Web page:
Sixt Wants to be the Uber-Uber

The European German car rental giant Sixt is considering bundling various mobility services after breaking up with BMW’s DriveNow. The Hertz rival would combine rental, ride-hailing and car-sharing, a board member told Handelsblatt.

An executive at the company revealed plans to create an “integrated product” that would combine several mobility services. In an interview with Handelsblatt, Alexander Sixt said the Frankfurt-listed company has the financing and global reach to realize this vision. The great-grandson of the company’s founder, however, stopped short of saying which new services the 115-year old car firm could exactly launch. “In the future, we plan to offer services, which have so far been independent, under one roof and under one brand, connecting and integrating them,” the executive said.

Sixt, the largest European car rental company, announced last month the sale of its 50 percent stake in car-sharing service DriveNow to joint-venture partner BMW for €209 million ($259 million). Explaining the reasons behind Sixt’s departure from DriveNow, Mr. Sixt said that while DriveNow was successful, “car-sharing is only one piece of the puzzle in the mobility spectrum.” In the future, “current products such as car rental, ride-hailing and car-sharing will merge,” said the executive.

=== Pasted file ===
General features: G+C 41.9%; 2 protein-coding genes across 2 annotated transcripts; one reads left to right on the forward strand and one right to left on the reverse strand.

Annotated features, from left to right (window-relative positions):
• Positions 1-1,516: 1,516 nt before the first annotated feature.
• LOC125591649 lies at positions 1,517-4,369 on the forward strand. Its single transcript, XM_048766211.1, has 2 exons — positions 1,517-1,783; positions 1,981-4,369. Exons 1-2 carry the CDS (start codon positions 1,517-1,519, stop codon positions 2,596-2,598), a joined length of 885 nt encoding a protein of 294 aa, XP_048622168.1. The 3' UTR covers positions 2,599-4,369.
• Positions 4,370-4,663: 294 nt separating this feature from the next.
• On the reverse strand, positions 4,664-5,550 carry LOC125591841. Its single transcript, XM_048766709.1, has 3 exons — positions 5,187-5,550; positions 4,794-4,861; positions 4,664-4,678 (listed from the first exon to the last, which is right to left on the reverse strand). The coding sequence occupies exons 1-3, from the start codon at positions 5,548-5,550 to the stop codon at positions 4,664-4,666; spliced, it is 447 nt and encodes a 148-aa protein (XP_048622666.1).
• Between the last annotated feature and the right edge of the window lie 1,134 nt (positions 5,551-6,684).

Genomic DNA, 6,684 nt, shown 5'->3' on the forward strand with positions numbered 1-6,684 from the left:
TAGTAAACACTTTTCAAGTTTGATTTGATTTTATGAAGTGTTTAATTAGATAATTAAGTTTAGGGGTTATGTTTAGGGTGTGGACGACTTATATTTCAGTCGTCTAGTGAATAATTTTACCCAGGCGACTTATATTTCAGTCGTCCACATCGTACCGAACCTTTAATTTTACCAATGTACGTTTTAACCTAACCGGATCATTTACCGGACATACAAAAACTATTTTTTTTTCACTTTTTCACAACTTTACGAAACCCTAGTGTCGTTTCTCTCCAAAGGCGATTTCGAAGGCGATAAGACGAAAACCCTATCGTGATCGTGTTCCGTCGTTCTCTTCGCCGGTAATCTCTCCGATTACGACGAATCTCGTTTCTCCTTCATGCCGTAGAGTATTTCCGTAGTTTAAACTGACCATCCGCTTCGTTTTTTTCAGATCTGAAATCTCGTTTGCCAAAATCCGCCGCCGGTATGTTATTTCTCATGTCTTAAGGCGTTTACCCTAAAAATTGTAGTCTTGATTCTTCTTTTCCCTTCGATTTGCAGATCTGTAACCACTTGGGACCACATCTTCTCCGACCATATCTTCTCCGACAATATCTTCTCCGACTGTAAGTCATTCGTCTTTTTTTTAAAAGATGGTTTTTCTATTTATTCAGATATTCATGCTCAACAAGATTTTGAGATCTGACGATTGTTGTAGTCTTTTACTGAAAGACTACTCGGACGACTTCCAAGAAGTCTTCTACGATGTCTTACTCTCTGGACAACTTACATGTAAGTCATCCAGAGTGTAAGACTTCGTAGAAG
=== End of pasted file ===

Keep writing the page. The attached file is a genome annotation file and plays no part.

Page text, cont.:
Which adds fuel to speculation about the deal with BMW: The luxury carmaker wants to merge DriveNow with Daimler’s car-sharing platform Car2Go, which offers Mercedes-Benz and Smart vehicles, according to media reports. Sixt, which is majority-controlled by the namesake family, had originally opposed such a merger.

All of this could impact the rental car business in the US. First entering the American market in 2011, Sixt now has more than 50 U.S. locations. 



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